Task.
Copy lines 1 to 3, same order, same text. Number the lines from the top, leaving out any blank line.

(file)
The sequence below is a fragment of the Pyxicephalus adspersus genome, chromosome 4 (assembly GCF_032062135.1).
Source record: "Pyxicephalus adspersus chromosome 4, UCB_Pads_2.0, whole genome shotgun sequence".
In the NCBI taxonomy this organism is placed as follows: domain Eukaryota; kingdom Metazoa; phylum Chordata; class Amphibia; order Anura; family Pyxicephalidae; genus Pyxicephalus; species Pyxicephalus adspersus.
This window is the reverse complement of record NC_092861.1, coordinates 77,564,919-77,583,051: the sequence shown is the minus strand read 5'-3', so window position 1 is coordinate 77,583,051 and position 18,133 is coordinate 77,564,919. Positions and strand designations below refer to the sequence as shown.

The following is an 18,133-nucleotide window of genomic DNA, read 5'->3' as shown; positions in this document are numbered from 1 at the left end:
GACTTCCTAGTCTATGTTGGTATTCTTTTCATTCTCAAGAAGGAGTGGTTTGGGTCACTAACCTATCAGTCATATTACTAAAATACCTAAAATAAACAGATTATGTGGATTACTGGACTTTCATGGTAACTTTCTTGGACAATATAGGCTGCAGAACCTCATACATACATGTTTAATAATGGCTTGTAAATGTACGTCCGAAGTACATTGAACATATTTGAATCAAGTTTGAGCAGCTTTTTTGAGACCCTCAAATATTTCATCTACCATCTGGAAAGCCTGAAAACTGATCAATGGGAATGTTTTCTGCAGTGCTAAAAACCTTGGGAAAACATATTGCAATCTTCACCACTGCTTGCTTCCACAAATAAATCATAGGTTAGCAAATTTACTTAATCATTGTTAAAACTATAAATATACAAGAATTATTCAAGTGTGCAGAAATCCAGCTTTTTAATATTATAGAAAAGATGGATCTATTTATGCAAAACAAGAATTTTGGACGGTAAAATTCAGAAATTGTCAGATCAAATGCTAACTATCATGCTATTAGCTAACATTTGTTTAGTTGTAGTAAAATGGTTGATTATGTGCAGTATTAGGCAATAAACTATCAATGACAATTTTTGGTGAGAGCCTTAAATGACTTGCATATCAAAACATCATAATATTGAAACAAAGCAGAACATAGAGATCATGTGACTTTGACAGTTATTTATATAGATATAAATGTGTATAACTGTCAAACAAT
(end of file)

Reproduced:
The sequence below is a fragment of the Pyxicephalus adspersus genome, chromosome 4 (assembly GCF_032062135.1).
Source record: "Pyxicephalus adspersus chromosome 4, UCB_Pads_2.0, whole genome shotgun sequence".
In the NCBI taxonomy this organism is placed as follows: domain Eukaryota; kingdom Metazoa; phylum Chordata; class Amphibia; order Anura; family Pyxicephalidae; genus Pyxicephalus; species Pyxicephalus adspersus.